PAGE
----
• Chest X-ray
  • Cross-matching blood test
  • CT scan (computed tomography)
  • Electrocardiogram
  • MRI (magnetic resonance imaging)
  • Psychosocial evaluation
  • Tissue typing
  • Urine test​

The evaluation will also include a meeting with a psychologist for examination to ensure you are completely prepared for making such an important decision and to go over how this will impact your:

  • Current and future health
  • Emotional health
  • Family
  • Finances
  • Life insurance status
  • Physical health

You will also meet with one of Loyola's financial coordinators. Usually the recipient’s insurance company pays for the labs, evaluations, donor surgery, post-surgery care and clinical visits. These details will be confirmed during the appointment with your financial coordinator. Patients are responsible for their own transportation, lodging and any lost wages from missed days at work. However, your living donor advocate (LDA) can help determine whether you are eligible for financial assistance.

It is important to know that you have the right to delay or stop the process at any time. Your care team is completely separate from the recipient’s team. Nothing you discuss with your LDA or anything related to your medical condition is ever discussed with the recipient’s team. You are free to change your mind about donation at any time. The only two categories for a living donor are eligible or ineligible. You can tell your living donor advocate in complete confidence that you no longer want to donate; and the only thing ever told to the recipient and the recipient’s team is that you are not eligible to donate.

Learn more in our kidney and liver transplant frequently asked questions.

Living Donation – What to Expect

Kidney and liver donation generally does not compromise the donor's life expectancy, lifestyle or increase health risks. Donors will have Loyola's expansive network of primary care and specialty care specialists at their disposal, making it more convenient to receive care before and after the donation surgery.

Once you have been approved as a donor, your care team will work with you and your organ recipient to arrange the surgeries. This is usually scheduled four to six weeks in advance. Your donation surgery will immediately precede the recipient's transplant surgery.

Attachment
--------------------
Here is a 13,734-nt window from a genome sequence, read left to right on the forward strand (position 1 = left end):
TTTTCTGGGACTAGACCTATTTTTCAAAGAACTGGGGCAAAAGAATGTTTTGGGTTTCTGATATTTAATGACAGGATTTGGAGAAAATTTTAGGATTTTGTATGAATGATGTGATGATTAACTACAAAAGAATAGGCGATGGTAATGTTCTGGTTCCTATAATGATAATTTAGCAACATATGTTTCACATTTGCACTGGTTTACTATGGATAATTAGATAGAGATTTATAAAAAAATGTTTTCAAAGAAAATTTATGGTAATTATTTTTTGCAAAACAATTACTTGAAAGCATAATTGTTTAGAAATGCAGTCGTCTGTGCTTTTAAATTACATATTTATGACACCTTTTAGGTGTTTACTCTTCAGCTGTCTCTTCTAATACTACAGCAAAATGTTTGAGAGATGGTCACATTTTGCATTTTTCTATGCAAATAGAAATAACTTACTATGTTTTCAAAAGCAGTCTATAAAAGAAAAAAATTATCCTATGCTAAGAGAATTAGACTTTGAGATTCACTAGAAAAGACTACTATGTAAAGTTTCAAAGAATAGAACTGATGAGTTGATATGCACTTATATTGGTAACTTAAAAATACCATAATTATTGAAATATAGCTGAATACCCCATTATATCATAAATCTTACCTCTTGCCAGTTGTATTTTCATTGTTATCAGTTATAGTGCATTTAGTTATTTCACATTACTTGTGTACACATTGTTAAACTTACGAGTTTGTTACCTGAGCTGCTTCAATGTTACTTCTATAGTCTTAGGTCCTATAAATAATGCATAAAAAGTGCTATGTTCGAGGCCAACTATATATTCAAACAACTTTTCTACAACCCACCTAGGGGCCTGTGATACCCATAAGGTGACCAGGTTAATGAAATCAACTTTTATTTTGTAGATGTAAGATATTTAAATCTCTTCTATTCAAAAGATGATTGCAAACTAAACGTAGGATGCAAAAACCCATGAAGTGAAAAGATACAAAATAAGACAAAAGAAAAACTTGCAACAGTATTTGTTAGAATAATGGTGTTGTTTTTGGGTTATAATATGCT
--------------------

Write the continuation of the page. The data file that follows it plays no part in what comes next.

After the surgery, you may be released from the hospital within the next seven days based on the organ donated. All living donors have post-surgery follow-up care for at least two years and your Loyola healthcare team will help you transition to your primary care doctor, who will be updated on your care every step of the way.

Learn more in our kidney and liver transplant frequently asked questions.

What Are the Risks with Living Kidney and Liver Donation?

Living kidney and liver donation does involve surgery, and with any surgery there are risks.

Risks for kidney surgery include:

  • Allergic reaction to anesthesia
  • Blood clots
  • Death
  • Developing high blood pressure
  • Hernia
  • Increased protein levels in the urine
  • Infection at incision site
  • Nearby organ damage or failure
  • Need for dialysis or transplant surgery
  • Pain
  • Pneumonia
  • Potential need for blood transfusions​

Risks for livers surgery include:

  • Allergic reaction to anesthesia
  • Bile leakage
  • Biliary obstruction
  • Biliary stricture
  • Bleeding duodenal ulcer
  • Blood clots
  • Death
  • Gastric outlet obstruction
  • Gastric perforation
  • Hemorrhaging
  • Hyperbilirubinemia
  • Infection at the incision site

Remember, your Loyola transplant team will guide you through the decision to donate, as well as the evaluation, surgery and recovery process. Your clinicians will help you weigh the risks of surgery to determine if you can safely donate. If you have any questions or concerns, please call the Loyola Medicine Transplant Center at 708-327-4TXP/708-327-4897.